Groundwater supply not sustainable, needs permitting
Capital Press – 11/3/08
By Hank Shaw
The state Legislature’s top analyst has released a report on California’s water supply that could add new life to two perennial issues – regulating groundwater supplies and rewriting the state’s water-rights laws.
The Legislative Analyst report notes that California is one of just two Western states – the other is Texas – that does not have a state-run groundwater permitting law. The report also suggested that lawmakers revise the legal definition of “reasonable use” when it comes to water rights. Neither proposal sits well with the farming and ranching community.
Staffers who deal with water legislation acknowledge that the proposals make sense from a broad view, but they shook their collective heads at the potential legislative war that would ensue should lawmakers take on the issues seriously when they convene in Sacramento this January.
“This’d go over real well with the aggies,” one staffer said, recounting a multi-year row over a bill by state Sen. Sheila Kuehl, D-Santa Monica, that would only assess groundwater levels, not regulate its use.
Catherine Freeman, the author of the report, said groundwater permitting just makes sense. “We think it’s time we come along with other states,” she said.
Texas, the other state without permitting, has so severely overdrafted its Ogallala Aquifer that some small towns have had to be abandoned.
Freeman’s report shows that groundwater makes up nearly 40 percent of the state’s water supply in dry years, a level that many experts do not believe is sustainable. Groundwater pumping makes up only 21 percent of the state’s water supply in wet years.
“In a lot of areas of the state, groundwater is relatively unknown,” said Freeman, who noted that much of Southern California already requires permits to pump groundwater. “We don’t have a sense of how much the groundwater is holding and what is the quality of that water.”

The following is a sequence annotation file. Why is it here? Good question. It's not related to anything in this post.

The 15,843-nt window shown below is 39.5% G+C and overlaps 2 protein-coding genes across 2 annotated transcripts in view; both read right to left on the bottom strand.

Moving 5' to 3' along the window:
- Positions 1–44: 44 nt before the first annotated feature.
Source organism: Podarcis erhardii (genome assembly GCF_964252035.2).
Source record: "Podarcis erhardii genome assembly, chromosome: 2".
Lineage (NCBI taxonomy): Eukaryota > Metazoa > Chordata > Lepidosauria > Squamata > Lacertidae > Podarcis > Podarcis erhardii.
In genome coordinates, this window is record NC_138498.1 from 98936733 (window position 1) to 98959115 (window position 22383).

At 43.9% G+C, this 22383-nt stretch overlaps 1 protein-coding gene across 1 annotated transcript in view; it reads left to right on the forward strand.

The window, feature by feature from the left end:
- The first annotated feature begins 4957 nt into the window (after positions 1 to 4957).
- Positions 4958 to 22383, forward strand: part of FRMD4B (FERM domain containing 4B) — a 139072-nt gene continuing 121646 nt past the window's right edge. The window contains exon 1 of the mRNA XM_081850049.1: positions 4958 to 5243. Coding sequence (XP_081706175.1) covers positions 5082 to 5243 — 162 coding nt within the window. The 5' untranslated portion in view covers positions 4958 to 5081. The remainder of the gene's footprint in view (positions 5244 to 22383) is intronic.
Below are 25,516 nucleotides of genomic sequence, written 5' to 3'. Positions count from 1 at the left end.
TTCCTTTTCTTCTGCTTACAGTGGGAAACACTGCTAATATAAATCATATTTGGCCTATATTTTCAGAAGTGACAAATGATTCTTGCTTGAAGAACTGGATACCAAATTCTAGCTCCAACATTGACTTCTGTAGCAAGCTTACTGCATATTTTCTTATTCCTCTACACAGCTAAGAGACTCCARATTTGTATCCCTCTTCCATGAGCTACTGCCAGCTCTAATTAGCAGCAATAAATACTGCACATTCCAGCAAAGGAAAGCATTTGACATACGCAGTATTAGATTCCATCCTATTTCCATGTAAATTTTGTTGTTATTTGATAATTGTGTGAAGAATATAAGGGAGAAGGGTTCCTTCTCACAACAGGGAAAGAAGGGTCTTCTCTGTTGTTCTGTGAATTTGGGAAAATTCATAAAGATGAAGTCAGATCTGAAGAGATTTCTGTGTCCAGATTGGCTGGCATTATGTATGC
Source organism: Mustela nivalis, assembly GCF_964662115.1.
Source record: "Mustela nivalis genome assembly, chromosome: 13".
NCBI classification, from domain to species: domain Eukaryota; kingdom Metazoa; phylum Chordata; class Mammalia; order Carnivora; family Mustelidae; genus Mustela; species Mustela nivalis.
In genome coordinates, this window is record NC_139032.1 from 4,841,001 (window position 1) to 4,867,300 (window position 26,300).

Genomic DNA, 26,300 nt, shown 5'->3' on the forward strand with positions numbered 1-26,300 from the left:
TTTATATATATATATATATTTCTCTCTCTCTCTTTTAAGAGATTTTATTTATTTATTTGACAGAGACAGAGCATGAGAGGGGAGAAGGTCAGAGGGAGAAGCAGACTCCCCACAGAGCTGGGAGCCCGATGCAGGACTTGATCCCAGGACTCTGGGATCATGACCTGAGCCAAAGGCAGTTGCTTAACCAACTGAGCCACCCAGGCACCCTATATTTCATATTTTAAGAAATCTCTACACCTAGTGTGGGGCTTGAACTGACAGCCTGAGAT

Mike Wade of the California Farm Water Coalition says statewide permitting isn’t needed. “Local water districts and regions do manage groundwater and have done so for decades,” he said.
Farmers and ranchers have traditionally opposed government interference in their use of groundwater because permitting and regulation would likely cost them money – and it may even ban them from growing what they want.
Indeed, Freeman’s report includes a section on how much water the same crops use in different areas. This could lead to policymakers declaring that growing a certain crop in a certain area does not qualify as a “reasonable use” of water, essentially banning it.
Alfalfa is one of the main villains for this point of view. California is a leading alfalfa producer and alfalfa hay is a main feed source for the state’s livestock – especially its largest-in-the-nation dairy herd.
Alfalfa requires a lot of water, and critics say that valuable California farmland would be better used growing higher-dollar crops such as grapes or almonds.
“That we should not grow alfalfa in California is a complete falsehood,” said Wade of the Farm Water Coalition. “The dairy industry, the beef industry, the horse industry are all highly dependent on alfalfa and if we didn’t grow here, we’d have to ship it in from somewhere else.”
Freeman’s report does not single out alfalfa, but it does include a look at “pasture” grown in the Colorado River basin, the area in and around San Joaquin County, as well as the Central Coast.
Her report shows that growing pasture in the Colorado River basin requires more than double the amount of water needed to grow it on the Central Coast and nearly double that needed around San Joaquin. She showed similar results for orchard and tomato crops. Wade said economics can trump water costs.
“Although it may take more water to grow a tomato in the Imperial Valley, we’re growing tomatoes during a time of year when tomatoes won’t grow in the San Joaquin Valley,” he said.
Freeman’s report also suggests tinkering with water-rights definitions to reflect modern water needs. This has been tried before in the Legislature and agriculture has opposed it as a water-grab by urban dwellers aimed at rural California.
The possibilities of much of the report becoming law appear dim – unless the makeup of the Legislature radically changes after Election Day.
Republicans have historically opposed any changes to water-rights law and have consistently voted against groundwater legislation. But Democrats are expected to pick up seats in the Assembly and possibly in the Senate; some are even talking about a two-thirds majority, which would eliminate the need for Republican votes on constitutional amendments or tax increases. Still, rural Democrats in the Central Valley could still block changes.
“I know that there are people in the Legislature who will use this to say we don’t need new resources, that we need to reallocate existing resources,” Wade said. “It throws farmers under the bus.”